If the base threads are placed at a distance from one another and the distance between adjacently placed base threads preferably corresponds substantially with the diameter of the threads in the base plane, then a very efficient abrasive product is achieved with an extensive working life as the grindings can be conveyed from the abrasive product through the openings between the base threads during abrasion. Such an abrasive product is in addition easy to join since the base threads can be placed to overlap in the joint. As an alternative to such an open and effective abrasive product it is nevertheless possible to assume that the base threads are arranged adjacent to one another in order to provide a substantially continuous base. An advantage with such an embodiment is that the stability of the base can be improved. The strength and stability of the product can further be improved if the base also comprises at least one layer of warp and/or weft threads.
In the following, the invention will be described in greater detail with reference to the accompanying drawing, in which
The abrasive product shown in
The base 1 comprises mutually parallel straight base threads 4 extending in the one and same plane and in the grinding direction 3 of the abrasive product. The base threads 4 are placed at a distance from one another preferably so that the space between two adjacently placed threads preferably corresponds with the diameter of the thread in the base plane. The abrasive layer 2 in turn comprises mutually parallel abrasive threads 5, which are substantially straight in the vertical and lateral direction of the product, and placed transversely against the base threads 4 and the grinding direction 3. These threads are placed at a distance from one another, whereby the space between the threads preferably corresponds with the diameter of the thread in the abrasive layer plane. The threads 4 and 5 are thus placed in respective planes, which are parallel with one another and adjacent to each other. The base threads 4 form the warp threads and the abrasive threads 5 form the weft threads in the abrasive product mesh. The threads are fastened to one another at the crossings for instance with a suitable binding agent.
The threads 4 and 5 preferably comprise one or more filament bundles, in which case the abrasive threads 5 are coated with a layer of abrasive material fastened on the surface of the thread with a suitable binding agent. The inside of the threads may also be provided with abrasive material. The abrasive threads 5 are of a flattened shape, and thereby the diameter thereof is greater in the abrasive layer plane than in a direction perpendicular to said plane. A contributory cause to the flattening is the calibration of the abrasive product that is carried out when manufacturing the product, thus ensuring that all abrasive threads abrade equally. The diameter of the abrasive threads in the abrasive layer plane typically ranges between 0.3 and 6.0 mm, preferably between 0.5 and 3.0 mm.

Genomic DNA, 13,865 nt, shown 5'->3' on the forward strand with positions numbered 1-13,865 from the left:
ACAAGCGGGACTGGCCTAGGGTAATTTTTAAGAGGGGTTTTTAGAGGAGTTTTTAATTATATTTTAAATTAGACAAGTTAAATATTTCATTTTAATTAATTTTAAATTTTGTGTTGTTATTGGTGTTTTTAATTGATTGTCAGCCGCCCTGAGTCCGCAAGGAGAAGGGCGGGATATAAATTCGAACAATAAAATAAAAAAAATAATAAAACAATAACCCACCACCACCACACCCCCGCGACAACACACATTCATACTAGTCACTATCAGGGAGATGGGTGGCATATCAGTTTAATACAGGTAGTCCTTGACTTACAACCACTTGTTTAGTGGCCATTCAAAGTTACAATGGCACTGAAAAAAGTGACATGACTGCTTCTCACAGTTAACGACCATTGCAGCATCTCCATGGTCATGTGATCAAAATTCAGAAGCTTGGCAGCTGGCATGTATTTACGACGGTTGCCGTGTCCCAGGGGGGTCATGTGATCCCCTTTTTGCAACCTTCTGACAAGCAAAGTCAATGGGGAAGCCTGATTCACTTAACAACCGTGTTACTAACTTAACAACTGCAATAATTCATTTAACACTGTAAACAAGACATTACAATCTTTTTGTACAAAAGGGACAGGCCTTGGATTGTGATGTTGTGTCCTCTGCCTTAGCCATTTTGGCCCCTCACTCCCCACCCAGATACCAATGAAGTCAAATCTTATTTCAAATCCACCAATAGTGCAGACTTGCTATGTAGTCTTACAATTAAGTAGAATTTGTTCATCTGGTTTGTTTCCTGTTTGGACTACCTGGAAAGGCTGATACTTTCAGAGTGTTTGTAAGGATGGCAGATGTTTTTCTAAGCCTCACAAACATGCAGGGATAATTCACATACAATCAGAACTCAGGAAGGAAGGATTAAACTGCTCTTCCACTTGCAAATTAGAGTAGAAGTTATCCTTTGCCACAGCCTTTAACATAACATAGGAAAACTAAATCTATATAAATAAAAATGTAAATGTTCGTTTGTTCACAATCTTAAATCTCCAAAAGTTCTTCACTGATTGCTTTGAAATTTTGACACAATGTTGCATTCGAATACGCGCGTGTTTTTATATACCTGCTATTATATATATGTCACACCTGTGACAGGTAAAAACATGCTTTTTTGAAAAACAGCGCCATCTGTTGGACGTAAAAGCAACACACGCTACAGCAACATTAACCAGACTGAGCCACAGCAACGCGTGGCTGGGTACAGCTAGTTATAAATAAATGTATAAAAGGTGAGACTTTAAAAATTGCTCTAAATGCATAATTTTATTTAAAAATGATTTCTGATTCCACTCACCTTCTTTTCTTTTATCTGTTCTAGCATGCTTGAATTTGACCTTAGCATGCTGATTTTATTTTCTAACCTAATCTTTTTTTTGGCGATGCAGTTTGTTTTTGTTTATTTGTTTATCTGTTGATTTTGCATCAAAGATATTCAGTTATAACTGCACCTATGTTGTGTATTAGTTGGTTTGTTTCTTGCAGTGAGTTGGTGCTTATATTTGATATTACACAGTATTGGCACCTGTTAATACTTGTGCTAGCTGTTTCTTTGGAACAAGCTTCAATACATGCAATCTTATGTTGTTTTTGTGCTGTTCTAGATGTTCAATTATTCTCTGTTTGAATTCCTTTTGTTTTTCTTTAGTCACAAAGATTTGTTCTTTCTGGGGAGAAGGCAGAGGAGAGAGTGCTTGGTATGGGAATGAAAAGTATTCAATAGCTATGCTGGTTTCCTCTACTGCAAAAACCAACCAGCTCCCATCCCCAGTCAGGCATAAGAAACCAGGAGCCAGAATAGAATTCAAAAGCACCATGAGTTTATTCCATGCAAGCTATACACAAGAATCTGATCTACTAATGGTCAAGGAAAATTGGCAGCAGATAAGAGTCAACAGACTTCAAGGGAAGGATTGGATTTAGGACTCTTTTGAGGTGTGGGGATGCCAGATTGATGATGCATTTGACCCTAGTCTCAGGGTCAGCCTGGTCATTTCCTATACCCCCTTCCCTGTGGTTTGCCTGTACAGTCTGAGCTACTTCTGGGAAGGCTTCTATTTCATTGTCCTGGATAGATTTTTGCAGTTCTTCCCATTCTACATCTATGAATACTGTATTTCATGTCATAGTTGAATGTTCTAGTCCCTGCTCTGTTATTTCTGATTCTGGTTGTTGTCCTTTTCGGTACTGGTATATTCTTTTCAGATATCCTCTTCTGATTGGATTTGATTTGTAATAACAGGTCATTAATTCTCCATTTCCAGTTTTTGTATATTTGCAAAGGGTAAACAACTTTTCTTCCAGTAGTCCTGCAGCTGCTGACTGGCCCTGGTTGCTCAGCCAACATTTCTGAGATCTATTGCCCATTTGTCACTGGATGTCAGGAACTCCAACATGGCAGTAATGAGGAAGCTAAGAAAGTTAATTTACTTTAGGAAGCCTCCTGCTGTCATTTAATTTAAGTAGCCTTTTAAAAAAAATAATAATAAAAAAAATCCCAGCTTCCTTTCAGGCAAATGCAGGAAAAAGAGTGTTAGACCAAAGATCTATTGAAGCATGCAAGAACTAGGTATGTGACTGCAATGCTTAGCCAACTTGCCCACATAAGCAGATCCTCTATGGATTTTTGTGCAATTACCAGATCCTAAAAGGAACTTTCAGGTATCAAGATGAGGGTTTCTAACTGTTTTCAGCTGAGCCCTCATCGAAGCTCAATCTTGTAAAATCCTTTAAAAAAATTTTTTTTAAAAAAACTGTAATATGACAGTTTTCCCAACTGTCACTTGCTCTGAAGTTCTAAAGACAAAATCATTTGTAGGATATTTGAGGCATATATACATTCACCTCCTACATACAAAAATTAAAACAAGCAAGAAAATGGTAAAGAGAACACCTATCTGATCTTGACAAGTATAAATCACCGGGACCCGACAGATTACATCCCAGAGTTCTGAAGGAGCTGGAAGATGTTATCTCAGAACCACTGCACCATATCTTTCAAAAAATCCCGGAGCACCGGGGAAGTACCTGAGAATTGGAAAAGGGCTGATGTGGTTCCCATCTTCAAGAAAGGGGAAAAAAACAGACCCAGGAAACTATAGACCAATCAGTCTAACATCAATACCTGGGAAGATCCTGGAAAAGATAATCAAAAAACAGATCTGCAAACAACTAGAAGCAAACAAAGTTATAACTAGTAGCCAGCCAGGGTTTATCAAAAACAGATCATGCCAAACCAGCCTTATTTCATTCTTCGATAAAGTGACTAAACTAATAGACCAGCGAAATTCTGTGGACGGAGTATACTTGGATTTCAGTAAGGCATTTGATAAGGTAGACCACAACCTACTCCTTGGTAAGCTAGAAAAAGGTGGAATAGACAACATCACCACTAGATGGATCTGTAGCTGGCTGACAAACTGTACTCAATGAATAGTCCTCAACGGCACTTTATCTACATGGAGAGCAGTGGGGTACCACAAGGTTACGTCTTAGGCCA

As shown in FIGS. 1 to 3, a level difference exists between the base threads 4 and the abrasive threads 5 as a result of the abrasive threads being arranged on the surface of the base. Such a level difference makes it possible to coat the abrasive threads 5 only with an abrasive material 6. Since only the transversely placed threads perform the abrasive work, there is no risk that the object to be abraded obtains stripes from longitudinal abrasive threads. The base threads 4 preferably comprise untwined or very slightly twined filament bundles, while the bundles of abrasive threads 5 are preferably more twined in order to provide the threads with more volume and to obtain a difference in height in relation to the base threads. On account of this difference in height, only the abrasive threads 5 normally come in contact with the object to be abraded.
Deviating from the above the abrasive threads 5 may form a different angle than that of 900 with the base threads 4. The angle may range between 45° and 135°, preferably, however, between 75° and 105°. An advantage with oblique abrasive threads is that the course of the abrasion becomes smoother and the abrasive product therefore lasts longer. Even the base threads 4 may form an angle with the grinding direction 3 of the product, however, preferably of 30° at the most.
In order to stabilize the base it is naturally possible to supplement the base threads 4 with at least one additional layer of threads that runs in the longitudinal direction, in the transverse direction or at other angles in relation to the grinding direction 3.
Owing to the open structure of the present abrasive product, the significant tensile strength thereof in the grinding direction and the possibility to carry out a simple joining, the present abrasive product provides a considerable improvement in comparison with the prior art abrasive products. The open structure thereof also provides good chances to actively remove the grindings from the product during abrasion, for instance by providing low pressure on the abrasive side of the abrasive product and a high pressure on the opposite side.